Computer scientists at University College London (UCL) are engaging the public by mixing technology with artwork. UCL's Lisa Koeman and Vaiva Kalnikaite are collecting community data and presenting it as chalk graffiti on a Cambridge street. They have installed electronic keypads in businesses along Mill Road, and invite shoppers every other day to answer questions about themselves and the local area. For example, a question such as "How are you feeling today?" can be answered by using three smiley face buttons on the keypad. The buttons represent a positive, neutral, and negative response. "With the aggregated data we produce graphs in the different colors of the buttons," Koeman reports. The Visualizing Mill Road project will end shortly, and a summary graph will appear on a railway bridge that divides both ends of the street. "We will compare one community with the other, as residents have a strong identity with the part of the road they are from," Koeman notes.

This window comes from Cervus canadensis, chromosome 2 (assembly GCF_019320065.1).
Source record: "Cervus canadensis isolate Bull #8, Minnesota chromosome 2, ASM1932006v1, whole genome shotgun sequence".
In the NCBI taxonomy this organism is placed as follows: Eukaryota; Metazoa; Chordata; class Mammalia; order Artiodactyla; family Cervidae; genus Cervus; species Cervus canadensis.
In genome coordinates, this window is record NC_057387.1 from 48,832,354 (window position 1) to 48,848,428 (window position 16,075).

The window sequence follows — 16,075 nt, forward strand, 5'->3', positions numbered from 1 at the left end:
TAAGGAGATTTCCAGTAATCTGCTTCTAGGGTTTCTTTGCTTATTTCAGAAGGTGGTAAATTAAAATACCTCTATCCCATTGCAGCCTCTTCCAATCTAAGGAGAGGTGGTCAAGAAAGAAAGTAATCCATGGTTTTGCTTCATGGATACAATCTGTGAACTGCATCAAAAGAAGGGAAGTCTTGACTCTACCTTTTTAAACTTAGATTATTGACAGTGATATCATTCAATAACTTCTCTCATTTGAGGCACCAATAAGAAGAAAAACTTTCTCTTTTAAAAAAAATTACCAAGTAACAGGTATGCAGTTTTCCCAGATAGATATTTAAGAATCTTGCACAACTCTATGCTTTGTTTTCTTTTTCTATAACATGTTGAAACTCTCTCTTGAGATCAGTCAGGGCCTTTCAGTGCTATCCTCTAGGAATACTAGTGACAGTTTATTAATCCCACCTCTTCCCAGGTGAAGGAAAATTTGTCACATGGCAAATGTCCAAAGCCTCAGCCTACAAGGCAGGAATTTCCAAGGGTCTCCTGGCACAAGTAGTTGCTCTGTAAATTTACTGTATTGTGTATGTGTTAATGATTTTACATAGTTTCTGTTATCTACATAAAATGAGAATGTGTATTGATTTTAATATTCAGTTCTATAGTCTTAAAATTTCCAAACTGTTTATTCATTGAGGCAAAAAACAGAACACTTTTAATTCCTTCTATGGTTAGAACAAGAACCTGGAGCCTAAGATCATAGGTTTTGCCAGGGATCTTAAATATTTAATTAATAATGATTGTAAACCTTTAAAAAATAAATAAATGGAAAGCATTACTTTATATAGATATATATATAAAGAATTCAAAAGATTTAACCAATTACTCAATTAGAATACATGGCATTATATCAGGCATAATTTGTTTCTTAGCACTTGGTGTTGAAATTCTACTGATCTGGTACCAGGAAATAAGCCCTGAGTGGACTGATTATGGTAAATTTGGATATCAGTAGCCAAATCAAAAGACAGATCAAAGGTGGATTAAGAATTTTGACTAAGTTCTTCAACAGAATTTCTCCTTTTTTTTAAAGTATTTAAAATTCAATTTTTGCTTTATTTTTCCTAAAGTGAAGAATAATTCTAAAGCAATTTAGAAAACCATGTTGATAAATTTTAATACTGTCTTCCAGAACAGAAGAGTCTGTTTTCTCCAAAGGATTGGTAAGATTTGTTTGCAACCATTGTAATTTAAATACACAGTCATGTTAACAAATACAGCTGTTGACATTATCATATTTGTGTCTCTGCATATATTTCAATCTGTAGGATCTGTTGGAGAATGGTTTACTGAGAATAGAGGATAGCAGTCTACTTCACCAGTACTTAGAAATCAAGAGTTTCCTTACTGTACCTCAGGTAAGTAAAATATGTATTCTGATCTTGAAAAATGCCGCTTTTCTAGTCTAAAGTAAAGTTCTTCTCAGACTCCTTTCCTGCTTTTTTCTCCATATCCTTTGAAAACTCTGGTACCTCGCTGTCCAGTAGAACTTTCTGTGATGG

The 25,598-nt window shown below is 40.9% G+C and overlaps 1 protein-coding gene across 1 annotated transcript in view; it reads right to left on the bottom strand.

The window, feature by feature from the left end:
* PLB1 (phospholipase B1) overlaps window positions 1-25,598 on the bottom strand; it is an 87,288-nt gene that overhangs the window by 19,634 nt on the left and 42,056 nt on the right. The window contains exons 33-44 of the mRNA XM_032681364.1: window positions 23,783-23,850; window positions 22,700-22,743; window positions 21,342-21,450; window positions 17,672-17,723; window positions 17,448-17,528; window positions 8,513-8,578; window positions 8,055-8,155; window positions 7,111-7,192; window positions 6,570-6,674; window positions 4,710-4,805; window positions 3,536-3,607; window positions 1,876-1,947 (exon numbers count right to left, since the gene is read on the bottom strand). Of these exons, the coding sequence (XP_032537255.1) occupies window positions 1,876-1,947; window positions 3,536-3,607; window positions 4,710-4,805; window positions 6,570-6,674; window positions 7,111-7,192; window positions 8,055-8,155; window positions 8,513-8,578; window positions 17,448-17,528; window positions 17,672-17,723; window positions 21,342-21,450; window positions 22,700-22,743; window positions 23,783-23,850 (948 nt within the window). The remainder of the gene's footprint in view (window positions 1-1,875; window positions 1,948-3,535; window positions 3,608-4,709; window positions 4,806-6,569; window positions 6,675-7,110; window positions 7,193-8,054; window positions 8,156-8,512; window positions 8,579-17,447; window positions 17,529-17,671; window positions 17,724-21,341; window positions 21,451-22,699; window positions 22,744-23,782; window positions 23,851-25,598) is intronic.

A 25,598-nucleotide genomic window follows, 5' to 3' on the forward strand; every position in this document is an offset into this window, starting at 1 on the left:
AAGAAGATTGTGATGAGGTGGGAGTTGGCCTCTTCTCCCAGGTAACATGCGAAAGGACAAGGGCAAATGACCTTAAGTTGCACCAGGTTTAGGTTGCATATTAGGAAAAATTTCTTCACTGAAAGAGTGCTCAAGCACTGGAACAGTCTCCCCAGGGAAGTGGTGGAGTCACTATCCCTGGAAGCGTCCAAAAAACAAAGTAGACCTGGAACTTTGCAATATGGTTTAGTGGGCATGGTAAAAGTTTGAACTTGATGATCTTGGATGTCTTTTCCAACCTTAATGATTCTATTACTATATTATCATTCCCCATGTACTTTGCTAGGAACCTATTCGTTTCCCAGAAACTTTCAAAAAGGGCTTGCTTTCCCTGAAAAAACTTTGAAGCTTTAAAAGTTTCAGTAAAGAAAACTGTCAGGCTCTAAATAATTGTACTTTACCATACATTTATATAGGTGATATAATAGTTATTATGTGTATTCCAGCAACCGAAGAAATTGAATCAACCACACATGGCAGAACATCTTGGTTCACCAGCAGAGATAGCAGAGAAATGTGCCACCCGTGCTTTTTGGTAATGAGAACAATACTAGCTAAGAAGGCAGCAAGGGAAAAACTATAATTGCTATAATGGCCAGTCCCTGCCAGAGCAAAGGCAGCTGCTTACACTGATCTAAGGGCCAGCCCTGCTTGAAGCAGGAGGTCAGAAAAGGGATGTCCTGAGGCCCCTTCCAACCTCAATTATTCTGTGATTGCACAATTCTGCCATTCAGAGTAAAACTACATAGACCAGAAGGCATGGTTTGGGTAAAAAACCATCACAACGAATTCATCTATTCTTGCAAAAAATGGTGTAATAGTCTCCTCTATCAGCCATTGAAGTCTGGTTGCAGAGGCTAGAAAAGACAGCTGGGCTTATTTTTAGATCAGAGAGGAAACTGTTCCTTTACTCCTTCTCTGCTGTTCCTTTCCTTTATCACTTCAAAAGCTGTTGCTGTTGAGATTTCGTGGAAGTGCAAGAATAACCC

VideoConferencing Eye Contact Finally Possible

ETH Life

A software prototype from ETH Zurich's Computer Graphics Laboratory could make videoconferencing more realistic for home users. The lack of eye contact is believed to be a key reason why videoconferencing does not have the feel of a real conversation, as speakers mainly look at their counterpart's picture instead of the camera. Large companies have the resources to pursue solutions to this problem, essentially creating artificial eye contact during videoconferences by investing in technology that uses complex mirror systems or several cameras and special software. ETH Zurich's Claudia Kuster and colleagues have designed software to recognize the face in the video and rotate it so that the person appears to be looking at the camera. Using a Kinect camera, the system creates a depth map calculated from image information and a program that recognizes faces in real time. The software can handle changing light conditions and even two faces at the same time. The team wants the software to work for mobile devices with standard webcams and to develop a Skype plugin.